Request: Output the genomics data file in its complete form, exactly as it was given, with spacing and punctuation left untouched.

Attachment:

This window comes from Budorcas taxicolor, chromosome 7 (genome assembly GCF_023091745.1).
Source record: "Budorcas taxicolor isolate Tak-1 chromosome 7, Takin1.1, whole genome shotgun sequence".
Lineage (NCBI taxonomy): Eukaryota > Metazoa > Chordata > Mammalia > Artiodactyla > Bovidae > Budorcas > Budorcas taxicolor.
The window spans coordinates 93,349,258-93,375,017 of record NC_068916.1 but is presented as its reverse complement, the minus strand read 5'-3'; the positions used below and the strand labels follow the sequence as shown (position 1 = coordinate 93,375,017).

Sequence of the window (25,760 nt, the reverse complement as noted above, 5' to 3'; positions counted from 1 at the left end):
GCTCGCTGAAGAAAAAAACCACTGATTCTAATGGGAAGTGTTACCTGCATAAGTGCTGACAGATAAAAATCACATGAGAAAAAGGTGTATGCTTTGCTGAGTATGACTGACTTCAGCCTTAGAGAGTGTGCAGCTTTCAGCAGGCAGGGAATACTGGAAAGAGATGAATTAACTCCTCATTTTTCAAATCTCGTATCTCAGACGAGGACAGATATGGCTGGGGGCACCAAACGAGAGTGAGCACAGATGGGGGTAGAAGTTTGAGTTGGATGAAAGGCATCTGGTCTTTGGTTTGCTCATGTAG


This window comes from Budorcas taxicolor, chromosome 7 (genome assembly GCF_023091745.1).
Source record: "Budorcas taxicolor isolate Tak-1 chromosome 7, Takin1.1, whole genome shotgun sequence".
Lineage (NCBI taxonomy): Eukaryota > Metazoa > Chordata > Mammalia > Artiodactyla > Bovidae > Budorcas > Budorcas taxicolor.
The window spans coordinates 93,349,258-93,375,017 of record NC_068916.1 but is presented as its reverse complement, the minus strand read 5'-3'; the positions used below and the strand labels follow the sequence as shown (position 1 = coordinate 93,375,017).

Sequence of the window (25,760 nt, the reverse complement as noted above, 5' to 3'; positions counted from 1 at the left end):
GCTCGCTGAAGAAAAAAACCACTGATTCTAATGGGAAGTGTTACCTGCATAAGTGCTGACAGATAAAAATCACATGAGAAAAAGGTGTATGCTTTGCTGAGTATGACTGACTTCAGCCTTAGAGAGTGTGCAGCTTTCAGCAGGCAGGGAATACTGGAAAGAGATGAATTAACTCCTCATTTTTCAAATCTCGTATCTCAGACGAGGACAGATATGGCTGGGGGCACCAAACGAGAGTGAGCACAGATGGGGGTAGAAGTTTGAGTTGGATGAAAGGCATCTGGTCTTTGGTTTGCTCATGTAG